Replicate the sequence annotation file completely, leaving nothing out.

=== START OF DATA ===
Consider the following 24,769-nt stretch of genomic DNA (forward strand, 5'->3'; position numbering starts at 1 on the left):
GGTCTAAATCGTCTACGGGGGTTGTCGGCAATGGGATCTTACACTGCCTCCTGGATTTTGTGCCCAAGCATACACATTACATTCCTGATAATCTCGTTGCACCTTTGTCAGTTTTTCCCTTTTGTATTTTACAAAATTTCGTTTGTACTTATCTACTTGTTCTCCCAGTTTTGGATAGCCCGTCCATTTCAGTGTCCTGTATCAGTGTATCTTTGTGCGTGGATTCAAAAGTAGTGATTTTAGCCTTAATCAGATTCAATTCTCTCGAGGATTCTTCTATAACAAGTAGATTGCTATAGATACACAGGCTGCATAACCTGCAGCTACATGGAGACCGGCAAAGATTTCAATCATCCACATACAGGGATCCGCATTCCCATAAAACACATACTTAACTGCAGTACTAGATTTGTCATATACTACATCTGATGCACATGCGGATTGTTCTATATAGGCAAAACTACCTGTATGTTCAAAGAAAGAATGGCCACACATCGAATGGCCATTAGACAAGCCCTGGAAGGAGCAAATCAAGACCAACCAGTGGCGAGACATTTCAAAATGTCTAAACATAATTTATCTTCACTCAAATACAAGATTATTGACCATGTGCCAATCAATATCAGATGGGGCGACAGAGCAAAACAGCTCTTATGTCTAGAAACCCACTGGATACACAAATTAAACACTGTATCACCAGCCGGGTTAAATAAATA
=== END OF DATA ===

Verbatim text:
Consider the following 24,769-nt stretch of genomic DNA (forward strand, 5'->3'; position numbering starts at 1 on the left):
GGTCTAAATCGTCTACGGGGGTTGTCGGCAATGGGATCTTACACTGCCTCCTGGATTTTGTGCCCAAGCATACACATTACATTCCTGATAATCTCGTTGCACCTTTGTCAGTTTTTCCCTTTTGTATTTTACAAAATTTCGTTTGTACTTATCTACTTGTTCTCCCAGTTTTGGATAGCCCGTCCATTTCAGTGTCCTGTATCAGTGTATCTTTGTGCGTGGATTCAAAAGTAGTGATTTTAGCCTTAATCAGATTCAATTCTCTCGAGGATTCTTCTATAACAAGTAGATTGCTATAGATACACAGGCTGCATAACCTGCAGCTACATGGAGACCGGCAAAGATTTCAATCATCCACATACAGGGATCCGCATTCCCATAAAACACATACTTAACTGCAGTACTAGATTTGTCATATACTACATCTGATGCACATGCGGATTGTTCTATATAGGCAAAACTACCTGTATGTTCAAAGAAAGAATGGCCACACATCGAATGGCCATTAGACAAGCCCTGGAAGGAGCAAATCAAGACCAACCAGTGGCGAGACATTTCAAAATGTCTAAACATAATTTATCTTCACTCAAATACAAGATTATTGACCATGTGCCAATCAATATCAGATGGGGCGACAGAGCAAAACAGCTCTTATGTCTAGAAACCCACTGGATACACAAATTAAACACTGTATCACCAGCCGGGTTAAATAAATA